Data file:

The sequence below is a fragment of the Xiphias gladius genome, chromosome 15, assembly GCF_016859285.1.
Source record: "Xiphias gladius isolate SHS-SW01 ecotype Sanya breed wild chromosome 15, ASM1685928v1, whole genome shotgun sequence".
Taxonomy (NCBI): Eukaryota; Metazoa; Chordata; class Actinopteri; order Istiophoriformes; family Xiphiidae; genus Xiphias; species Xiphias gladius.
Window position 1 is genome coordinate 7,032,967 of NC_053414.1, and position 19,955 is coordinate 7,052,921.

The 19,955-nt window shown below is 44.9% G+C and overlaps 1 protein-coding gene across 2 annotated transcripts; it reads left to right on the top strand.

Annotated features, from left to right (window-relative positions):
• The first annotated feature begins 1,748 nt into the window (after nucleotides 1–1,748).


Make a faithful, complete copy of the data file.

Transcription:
The sequence below is a fragment of the Xiphias gladius genome, chromosome 15, assembly GCF_016859285.1.
Source record: "Xiphias gladius isolate SHS-SW01 ecotype Sanya breed wild chromosome 15, ASM1685928v1, whole genome shotgun sequence".
Taxonomy (NCBI): Eukaryota; Metazoa; Chordata; class Actinopteri; order Istiophoriformes; family Xiphiidae; genus Xiphias; species Xiphias gladius.
Window position 1 is genome coordinate 7,032,967 of NC_053414.1, and position 19,955 is coordinate 7,052,921.

The 19,955-nt window shown below is 44.9% G+C and overlaps 1 protein-coding gene across 2 annotated transcripts; it reads left to right on the top strand.

Annotated features, from left to right (window-relative positions):
• The first annotated feature begins 1,748 nt into the window (after nucleotides 1–1,748).